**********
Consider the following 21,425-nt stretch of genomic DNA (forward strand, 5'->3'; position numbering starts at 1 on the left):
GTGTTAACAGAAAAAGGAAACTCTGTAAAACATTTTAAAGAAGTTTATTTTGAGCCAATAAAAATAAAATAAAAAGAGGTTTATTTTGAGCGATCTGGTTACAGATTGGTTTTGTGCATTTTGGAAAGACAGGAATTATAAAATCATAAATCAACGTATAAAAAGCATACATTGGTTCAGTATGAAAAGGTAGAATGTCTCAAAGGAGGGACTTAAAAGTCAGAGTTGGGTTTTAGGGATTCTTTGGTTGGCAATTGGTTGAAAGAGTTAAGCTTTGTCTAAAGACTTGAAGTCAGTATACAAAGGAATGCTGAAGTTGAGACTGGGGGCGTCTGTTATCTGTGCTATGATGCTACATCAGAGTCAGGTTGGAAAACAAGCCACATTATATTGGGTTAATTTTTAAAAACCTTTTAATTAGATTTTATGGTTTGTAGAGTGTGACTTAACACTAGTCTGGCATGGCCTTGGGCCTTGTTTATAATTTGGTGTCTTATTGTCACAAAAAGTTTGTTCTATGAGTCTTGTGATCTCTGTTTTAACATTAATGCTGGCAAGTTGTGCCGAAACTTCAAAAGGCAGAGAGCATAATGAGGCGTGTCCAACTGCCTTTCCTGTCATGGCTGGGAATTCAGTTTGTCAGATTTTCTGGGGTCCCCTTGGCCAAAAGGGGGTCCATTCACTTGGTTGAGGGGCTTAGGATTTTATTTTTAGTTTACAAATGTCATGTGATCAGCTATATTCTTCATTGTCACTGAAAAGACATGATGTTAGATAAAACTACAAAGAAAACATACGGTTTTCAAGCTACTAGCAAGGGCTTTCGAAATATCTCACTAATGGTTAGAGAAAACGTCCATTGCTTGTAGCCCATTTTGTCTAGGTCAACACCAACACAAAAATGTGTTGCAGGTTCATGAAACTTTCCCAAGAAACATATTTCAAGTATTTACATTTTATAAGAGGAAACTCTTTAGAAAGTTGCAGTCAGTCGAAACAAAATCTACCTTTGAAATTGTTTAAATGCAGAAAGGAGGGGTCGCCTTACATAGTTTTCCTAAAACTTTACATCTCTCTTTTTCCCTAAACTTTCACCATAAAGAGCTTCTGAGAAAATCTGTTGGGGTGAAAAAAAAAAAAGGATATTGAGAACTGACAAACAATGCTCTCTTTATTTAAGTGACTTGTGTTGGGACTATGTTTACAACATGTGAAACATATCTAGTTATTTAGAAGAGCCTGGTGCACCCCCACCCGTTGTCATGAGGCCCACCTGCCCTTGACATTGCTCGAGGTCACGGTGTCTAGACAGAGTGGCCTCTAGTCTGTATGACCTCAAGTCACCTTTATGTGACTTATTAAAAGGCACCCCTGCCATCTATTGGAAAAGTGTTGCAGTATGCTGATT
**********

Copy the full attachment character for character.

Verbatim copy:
Consider the following 21,425-nt stretch of genomic DNA (forward strand, 5'->3'; position numbering starts at 1 on the left):
GTGTTAACAGAAAAAGGAAACTCTGTAAAACATTTTAAAGAAGTTTATTTTGAGCCAATAAAAATAAAATAAAAAGAGGTTTATTTTGAGCGATCTGGTTACAGATTGGTTTTGTGCATTTTGGAAAGACAGGAATTATAAAATCATAAATCAACGTATAAAAAGCATACATTGGTTCAGTATGAAAAGGTAGAATGTCTCAAAGGAGGGACTTAAAAGTCAGAGTTGGGTTTTAGGGATTCTTTGGTTGGCAATTGGTTGAAAGAGTTAAGCTTTGTCTAAAGACTTGAAGTCAGTATACAAAGGAATGCTGAAGTTGAGACTGGGGGCGTCTGTTATCTGTGCTATGATGCTACATCAGAGTCAGGTTGGAAAACAAGCCACATTATATTGGGTTAATTTTTAAAAACCTTTTAATTAGATTTTATGGTTTGTAGAGTGTGACTTAACACTAGTCTGGCATGGCCTTGGGCCTTGTTTATAATTTGGTGTCTTATTGTCACAAAAAGTTTGTTCTATGAGTCTTGTGATCTCTGTTTTAACATTAATGCTGGCAAGTTGTGCCGAAACTTCAAAAGGCAGAGAGCATAATGAGGCGTGTCCAACTGCCTTTCCTGTCATGGCTGGGAATTCAGTTTGTCAGATTTTCTGGGGTCCCCTTGGCCAAAAGGGGGTCCATTCACTTGGTTGAGGGGCTTAGGATTTTATTTTTAGTTTACAAATGTCATGTGATCAGCTATATTCTTCATTGTCACTGAAAAGACATGATGTTAGATAAAACTACAAAGAAAACATACGGTTTTCAAGCTACTAGCAAGGGCTTTCGAAATATCTCACTAATGGTTAGAGAAAACGTCCATTGCTTGTAGCCCATTTTGTCTAGGTCAACACCAACACAAAAATGTGTTGCAGGTTCATGAAACTTTCCCAAGAAACATATTTCAAGTATTTACATTTTATAAGAGGAAACTCTTTAGAAAGTTGCAGTCAGTCGAAACAAAATCTACCTTTGAAATTGTTTAAATGCAGAAAGGAGGGGTCGCCTTACATAGTTTTCCTAAAACTTTACATCTCTCTTTTTCCCTAAACTTTCACCATAAAGAGCTTCTGAGAAAATCTGTTGGGGTGAAAAAAAAAAAAGGATATTGAGAACTGACAAACAATGCTCTCTTTATTTAAGTGACTTGTGTTGGGACTATGTTTACAACATGTGAAACATATCTAGTTATTTAGAAGAGCCTGGTGCACCCCCACCCGTTGTCATGAGGCCCACCTGCCCTTGACATTGCTCGAGGTCACGGTGTCTAGACAGAGTGGCCTCTAGTCTGTATGACCTCAAGTCACCTTTATGTGACTTATTAAAAGGCACCCCTGCCATCTATTGGAAAAGTGTTGCAGTATGCTGATT